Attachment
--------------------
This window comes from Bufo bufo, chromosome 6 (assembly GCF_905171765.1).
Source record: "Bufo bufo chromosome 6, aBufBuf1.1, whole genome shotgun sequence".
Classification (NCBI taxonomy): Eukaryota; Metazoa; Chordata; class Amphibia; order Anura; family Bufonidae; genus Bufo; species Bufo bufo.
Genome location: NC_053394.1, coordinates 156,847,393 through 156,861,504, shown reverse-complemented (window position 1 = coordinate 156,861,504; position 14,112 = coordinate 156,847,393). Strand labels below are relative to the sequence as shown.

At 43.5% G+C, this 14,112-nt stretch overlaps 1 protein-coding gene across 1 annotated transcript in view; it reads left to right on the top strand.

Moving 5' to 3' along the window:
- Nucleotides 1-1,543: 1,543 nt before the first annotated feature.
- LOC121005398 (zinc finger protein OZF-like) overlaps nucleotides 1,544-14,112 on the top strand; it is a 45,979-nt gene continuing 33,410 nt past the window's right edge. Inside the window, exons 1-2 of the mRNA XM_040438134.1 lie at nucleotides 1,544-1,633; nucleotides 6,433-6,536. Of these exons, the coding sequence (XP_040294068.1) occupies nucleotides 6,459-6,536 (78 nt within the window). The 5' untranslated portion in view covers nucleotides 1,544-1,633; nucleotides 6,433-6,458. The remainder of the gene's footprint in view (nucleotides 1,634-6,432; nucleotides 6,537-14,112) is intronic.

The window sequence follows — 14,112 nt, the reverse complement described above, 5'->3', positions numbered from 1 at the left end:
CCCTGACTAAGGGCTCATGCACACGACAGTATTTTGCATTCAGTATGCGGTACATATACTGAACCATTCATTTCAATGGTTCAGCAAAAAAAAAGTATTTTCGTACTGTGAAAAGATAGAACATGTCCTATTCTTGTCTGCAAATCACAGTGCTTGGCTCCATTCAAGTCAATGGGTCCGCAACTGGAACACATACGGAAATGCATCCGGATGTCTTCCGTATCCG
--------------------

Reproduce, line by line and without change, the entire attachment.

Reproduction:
This window comes from Bufo bufo, chromosome 6 (assembly GCF_905171765.1).
Source record: "Bufo bufo chromosome 6, aBufBuf1.1, whole genome shotgun sequence".
Classification (NCBI taxonomy): Eukaryota; Metazoa; Chordata; class Amphibia; order Anura; family Bufonidae; genus Bufo; species Bufo bufo.
Genome location: NC_053394.1, coordinates 156,847,393 through 156,861,504, shown reverse-complemented (window position 1 = coordinate 156,861,504; position 14,112 = coordinate 156,847,393). Strand labels below are relative to the sequence as shown.

At 43.5% G+C, this 14,112-nt stretch overlaps 1 protein-coding gene across 1 annotated transcript in view; it reads left to right on the top strand.

Moving 5' to 3' along the window:
- Nucleotides 1-1,543: 1,543 nt before the first annotated feature.
- LOC121005398 (zinc finger protein OZF-like) overlaps nucleotides 1,544-14,112 on the top strand; it is a 45,979-nt gene continuing 33,410 nt past the window's right edge. Inside the window, exons 1-2 of the mRNA XM_040438134.1 lie at nucleotides 1,544-1,633; nucleotides 6,433-6,536. Of these exons, the coding sequence (XP_040294068.1) occupies nucleotides 6,459-6,536 (78 nt within the window). The 5' untranslated portion in view covers nucleotides 1,544-1,633; nucleotides 6,433-6,458. The remainder of the gene's footprint in view (nucleotides 1,634-6,432; nucleotides 6,537-14,112) is intronic.

The window sequence follows — 14,112 nt, the reverse complement described above, 5'->3', positions numbered from 1 at the left end:
CCCTGACTAAGGGCTCATGCACACGACAGTATTTTGCATTCAGTATGCGGTACATATACTGAACCATTCATTTCAATGGTTCAGCAAAAAAAAAGTATTTTCGTACTGTGAAAAGATAGAACATGTCCTATTCTTGTCTGCAAATCACAGTGCTTGGCTCCATTCAAGTCAATGGGTCCGCAACTGGAACACATACGGAAATGCATCCGGATGTCTTCCGTATCCG